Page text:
Will Chicago’s Budget Crisis Finally Curb TIF?

October 21, 2008

Chicago city government faces a two-year deficit of at least $469 million, with additional massive shortfalls looming through 2012. Mayor Richard Daley has proposed some draconian steps: laying off over 900 city workers, eliminating over 1,300 unfilled positions, raising city amusement and parking taxes, and imposing six days of unpaid leave on “non-essential” city employees.

Daley blames the unexpectedly large deficit on the economy, but others are citing causes the mayor is not eager to discuss, such as the city’s overuse of tax increment finance districts (TIFs). Chicago had 37 TIF districts in 1997; it now has 155; they can last 23 years and even be extended 12 years beyond that.

The original purpose of TIF in Illinois was to help genuinely “blighted” neighborhoods. However, under Daley, Chicago has been a leader in making TIF an all-purpose development and attraction tool even in already thriving or growing parts of Chicago, including the commercial/financial powerhouse called the Central Loop.

In their analyses of the city’s budget crisis, both dailies, (the Tribune and the Sun-Times), and an alternative weekly (the Reader) have all cited TIF’s massive diversion of property tax revenue –now $500 million annually –from city services, schools, parks and other local services.

The revived debate over TIF’s harm to public services is a tribute to the now-defunct Neighborhood Capital Budget Group. As their ground-breaking 2001 study Who Pays for the Only Game in Town? revealed, many Chicago TIFs are in areas that were the opposite of blighted. Now the high price of diverting revenue from areas that were already rising in value without the TIF boost is coming home to roost.

Despite these pressures, Mayor Daley stands by his TIFs, telling Tribune editors: “If we didn’t have that [TIF], we’d be in deep (bleep).” But some change is evident. The city recently dropped efforts (described in the earlier blog The TIF That Won’t Die?) to extend by 12 years the massive Central Loop TIF district when Gov. Blagojevich reportedly demanded more disclosure on its “winners and losers.”

CBA Moves Forward in Pittsburgh

October 1, 2008

Pittsburgh has joined the list of cities with community benefits agreements. The plan is moving forward after the Pittsburgh City Council gave its blessing to the agreement, which was signed by several public entities as well as community groups and a private company. The One Hill CBA Coalition negotiated the deal with the owners of Pittsburgh Penguins hockey team, as well as the City of Pittsburgh, AlleghenyCounty and the county Sports and Exhibition Authority. The $750 million project includes a new arena for the Penguins and redevelopment of the arena where the team currently plays.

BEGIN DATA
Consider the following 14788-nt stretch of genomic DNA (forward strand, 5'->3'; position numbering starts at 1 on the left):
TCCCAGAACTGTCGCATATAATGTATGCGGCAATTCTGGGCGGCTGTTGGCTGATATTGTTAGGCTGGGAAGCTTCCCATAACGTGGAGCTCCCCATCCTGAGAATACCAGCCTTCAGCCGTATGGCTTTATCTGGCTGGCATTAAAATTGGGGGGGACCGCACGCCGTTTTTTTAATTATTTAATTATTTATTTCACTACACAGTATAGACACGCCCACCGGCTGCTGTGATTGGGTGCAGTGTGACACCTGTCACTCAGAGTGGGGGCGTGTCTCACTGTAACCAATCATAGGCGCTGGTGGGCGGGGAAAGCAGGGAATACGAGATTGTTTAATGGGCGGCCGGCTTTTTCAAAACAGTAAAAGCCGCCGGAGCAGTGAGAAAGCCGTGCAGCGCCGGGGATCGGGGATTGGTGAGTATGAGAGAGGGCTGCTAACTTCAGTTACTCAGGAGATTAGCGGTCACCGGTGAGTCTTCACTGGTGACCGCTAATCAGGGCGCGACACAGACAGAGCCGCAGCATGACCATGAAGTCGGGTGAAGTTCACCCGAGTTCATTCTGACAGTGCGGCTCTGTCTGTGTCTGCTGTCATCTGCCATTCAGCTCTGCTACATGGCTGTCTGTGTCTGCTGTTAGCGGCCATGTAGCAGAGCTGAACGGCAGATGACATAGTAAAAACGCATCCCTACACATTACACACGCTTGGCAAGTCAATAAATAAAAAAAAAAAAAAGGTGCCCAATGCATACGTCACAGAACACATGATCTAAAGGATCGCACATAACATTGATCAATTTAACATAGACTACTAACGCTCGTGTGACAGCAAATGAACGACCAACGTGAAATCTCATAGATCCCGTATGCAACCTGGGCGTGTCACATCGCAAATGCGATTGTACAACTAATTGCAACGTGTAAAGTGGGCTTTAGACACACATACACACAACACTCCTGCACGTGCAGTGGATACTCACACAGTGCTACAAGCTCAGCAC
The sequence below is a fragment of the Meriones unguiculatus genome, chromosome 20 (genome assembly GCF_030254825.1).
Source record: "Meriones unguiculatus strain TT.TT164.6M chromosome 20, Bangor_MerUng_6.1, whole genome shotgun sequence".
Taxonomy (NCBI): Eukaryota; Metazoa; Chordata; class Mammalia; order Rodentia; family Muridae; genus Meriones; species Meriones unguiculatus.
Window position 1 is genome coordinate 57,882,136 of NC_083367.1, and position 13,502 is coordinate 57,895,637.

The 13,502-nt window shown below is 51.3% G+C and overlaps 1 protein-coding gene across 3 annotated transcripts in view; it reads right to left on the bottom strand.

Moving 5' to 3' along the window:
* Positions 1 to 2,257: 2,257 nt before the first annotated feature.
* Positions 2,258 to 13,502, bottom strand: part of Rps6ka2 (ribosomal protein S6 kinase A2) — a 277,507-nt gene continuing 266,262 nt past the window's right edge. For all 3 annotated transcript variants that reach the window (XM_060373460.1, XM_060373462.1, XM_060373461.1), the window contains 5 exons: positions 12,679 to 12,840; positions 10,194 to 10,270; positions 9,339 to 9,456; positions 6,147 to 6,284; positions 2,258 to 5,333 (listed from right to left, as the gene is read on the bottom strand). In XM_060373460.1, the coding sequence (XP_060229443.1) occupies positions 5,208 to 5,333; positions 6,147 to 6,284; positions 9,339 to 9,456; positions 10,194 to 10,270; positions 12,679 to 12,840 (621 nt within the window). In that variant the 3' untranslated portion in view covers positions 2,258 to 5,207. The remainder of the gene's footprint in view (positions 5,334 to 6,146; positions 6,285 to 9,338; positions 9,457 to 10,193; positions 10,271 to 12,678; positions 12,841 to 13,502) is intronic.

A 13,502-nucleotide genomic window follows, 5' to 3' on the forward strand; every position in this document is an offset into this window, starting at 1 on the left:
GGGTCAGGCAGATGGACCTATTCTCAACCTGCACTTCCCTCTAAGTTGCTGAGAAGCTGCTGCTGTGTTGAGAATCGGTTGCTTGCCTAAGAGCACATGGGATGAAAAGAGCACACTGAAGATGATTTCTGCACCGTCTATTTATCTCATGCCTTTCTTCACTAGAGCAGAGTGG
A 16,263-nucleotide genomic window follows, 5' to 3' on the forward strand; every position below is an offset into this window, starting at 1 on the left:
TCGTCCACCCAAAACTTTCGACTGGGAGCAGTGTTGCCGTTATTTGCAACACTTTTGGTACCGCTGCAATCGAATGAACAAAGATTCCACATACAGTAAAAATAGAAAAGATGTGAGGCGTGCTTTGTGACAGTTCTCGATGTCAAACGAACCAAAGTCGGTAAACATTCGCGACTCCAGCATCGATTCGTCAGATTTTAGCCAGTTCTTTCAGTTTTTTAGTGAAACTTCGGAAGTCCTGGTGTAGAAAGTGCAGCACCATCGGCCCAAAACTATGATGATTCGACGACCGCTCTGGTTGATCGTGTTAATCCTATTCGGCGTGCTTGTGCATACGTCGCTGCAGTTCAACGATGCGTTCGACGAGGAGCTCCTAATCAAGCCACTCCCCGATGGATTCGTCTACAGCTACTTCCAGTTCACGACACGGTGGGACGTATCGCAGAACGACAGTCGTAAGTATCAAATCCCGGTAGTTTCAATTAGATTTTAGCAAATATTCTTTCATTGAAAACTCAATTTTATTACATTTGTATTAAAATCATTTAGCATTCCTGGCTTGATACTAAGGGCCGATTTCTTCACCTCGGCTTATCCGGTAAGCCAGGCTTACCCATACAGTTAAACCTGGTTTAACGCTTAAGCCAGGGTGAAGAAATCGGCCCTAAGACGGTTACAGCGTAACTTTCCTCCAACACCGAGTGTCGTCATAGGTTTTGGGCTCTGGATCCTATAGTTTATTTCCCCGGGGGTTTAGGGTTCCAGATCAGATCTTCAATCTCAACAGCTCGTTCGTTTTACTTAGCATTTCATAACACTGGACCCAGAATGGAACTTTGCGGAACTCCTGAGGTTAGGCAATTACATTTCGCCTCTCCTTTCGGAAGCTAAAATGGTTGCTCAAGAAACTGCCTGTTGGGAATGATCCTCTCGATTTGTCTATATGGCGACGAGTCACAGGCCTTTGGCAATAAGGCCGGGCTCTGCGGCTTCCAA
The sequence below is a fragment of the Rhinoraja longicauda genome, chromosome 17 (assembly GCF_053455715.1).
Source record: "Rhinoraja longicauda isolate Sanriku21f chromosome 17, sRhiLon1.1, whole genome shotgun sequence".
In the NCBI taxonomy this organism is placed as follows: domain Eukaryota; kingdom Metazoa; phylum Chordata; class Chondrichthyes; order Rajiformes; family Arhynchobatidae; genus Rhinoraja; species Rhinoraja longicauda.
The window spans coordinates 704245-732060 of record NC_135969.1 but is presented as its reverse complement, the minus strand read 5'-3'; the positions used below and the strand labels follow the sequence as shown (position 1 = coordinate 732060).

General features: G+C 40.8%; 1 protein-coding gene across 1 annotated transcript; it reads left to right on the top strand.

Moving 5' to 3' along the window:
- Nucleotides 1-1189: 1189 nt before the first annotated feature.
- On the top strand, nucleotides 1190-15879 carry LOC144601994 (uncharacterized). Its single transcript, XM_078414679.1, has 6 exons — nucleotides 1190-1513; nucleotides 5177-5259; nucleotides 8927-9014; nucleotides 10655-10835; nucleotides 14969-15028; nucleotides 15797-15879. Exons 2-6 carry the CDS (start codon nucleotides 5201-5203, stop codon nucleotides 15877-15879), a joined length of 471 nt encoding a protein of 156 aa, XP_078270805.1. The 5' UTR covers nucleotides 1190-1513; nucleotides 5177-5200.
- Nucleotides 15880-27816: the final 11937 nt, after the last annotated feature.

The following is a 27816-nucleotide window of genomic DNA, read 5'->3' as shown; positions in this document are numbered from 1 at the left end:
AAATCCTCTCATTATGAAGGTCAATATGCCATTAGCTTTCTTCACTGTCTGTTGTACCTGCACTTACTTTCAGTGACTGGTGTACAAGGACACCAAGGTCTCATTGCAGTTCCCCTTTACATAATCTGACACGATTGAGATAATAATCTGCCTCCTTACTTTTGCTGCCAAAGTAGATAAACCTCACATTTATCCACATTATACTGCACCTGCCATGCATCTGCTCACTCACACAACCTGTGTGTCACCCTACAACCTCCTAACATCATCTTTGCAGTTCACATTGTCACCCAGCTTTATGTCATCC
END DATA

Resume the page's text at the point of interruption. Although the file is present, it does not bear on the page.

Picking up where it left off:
The One Hill CBA Coalition was formed in April 2007 when city and county officially agreed to subsidize a new arena for the team in the city’s Hill District. The Coalition consists of 97 community groups, church groups, small businesses and historic preservation groups. Carl Redwood, Jr., Chairman of the Coalition, told me he wanted to make sure the development was beneficial to Hill residents: “We needed to determine our community’s future and development projects that fit into our plan.”

Pittsburgh UNITED, a chapter of the Partnership for Working Families, played a crucial role in the coalition’s success by mobilizing allies from around the city. For instance, the group organized a bus tour for progressive allies and for members of the media to show them areas of the Hill that would benefit from a CBA. Ultimately, the media started talking about the importance of family-sustaining jobs, community involvement and giving workers freedom to organize.

Local elected officials and the owners of the Penguins were originally resistant to the idea of a signed CBA. After months of public actions and press coverage, the Penguins and the elected officials had no choice but to bargain with One Hill. Subsequently, the final negotiations involved community leaders, County Executive Dan Oronato, Mayor Luke Ravenstahl and Penguins President David Morehouse.

The CBA will involve the people who live in the Hill District in numerous ways and help to rebuild their infrastructure and economy. First, the Penguins and the city’s Urban Redevelopment Authority will each provide $1 million for a locally-owned full-service grocery store in the district. Additionally, residents will have access to a local employment center that gives district residents access to jobs created at the new arena and the redevelopment project that will pay $12 to $30 an hour. The CBA also calls for the creation of the master planning committee which sets forth development guidelines. Along with the construction of a community center for youth, families and seniors, the Hill District will also see the creation of a Neighborhood Partnership Program centered on social services for the neighborhood.

While the CBA is seen as a victory, Redwood admits that there are some people in the community who feel the agreement did not go far enough given the $290 million subsidy. Redwood emphasized the need to continue community involvement: “To have a victory like this is important but we need to build upon it.”